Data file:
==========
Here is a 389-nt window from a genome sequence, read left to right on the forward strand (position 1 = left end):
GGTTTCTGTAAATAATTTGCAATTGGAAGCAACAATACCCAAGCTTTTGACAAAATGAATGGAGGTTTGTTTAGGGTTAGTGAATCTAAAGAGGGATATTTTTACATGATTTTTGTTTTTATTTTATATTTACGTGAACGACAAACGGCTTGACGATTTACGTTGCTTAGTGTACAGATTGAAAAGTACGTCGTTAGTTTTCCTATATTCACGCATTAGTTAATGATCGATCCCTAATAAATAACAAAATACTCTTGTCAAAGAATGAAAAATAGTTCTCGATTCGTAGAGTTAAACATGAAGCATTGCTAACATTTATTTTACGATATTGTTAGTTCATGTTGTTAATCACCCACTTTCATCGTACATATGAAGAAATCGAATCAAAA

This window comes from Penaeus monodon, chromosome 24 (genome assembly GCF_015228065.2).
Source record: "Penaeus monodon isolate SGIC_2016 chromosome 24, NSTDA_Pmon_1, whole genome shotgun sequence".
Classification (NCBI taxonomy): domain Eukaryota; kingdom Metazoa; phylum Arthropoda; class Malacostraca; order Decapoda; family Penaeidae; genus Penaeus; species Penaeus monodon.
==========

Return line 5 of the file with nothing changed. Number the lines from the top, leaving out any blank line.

Classification (NCBI taxonomy): domain Eukaryota; kingdom Metazoa; phylum Arthropoda; class Malacostraca; order Decapoda; family Penaeidae; genus Penaeus; species Penaeus monodon.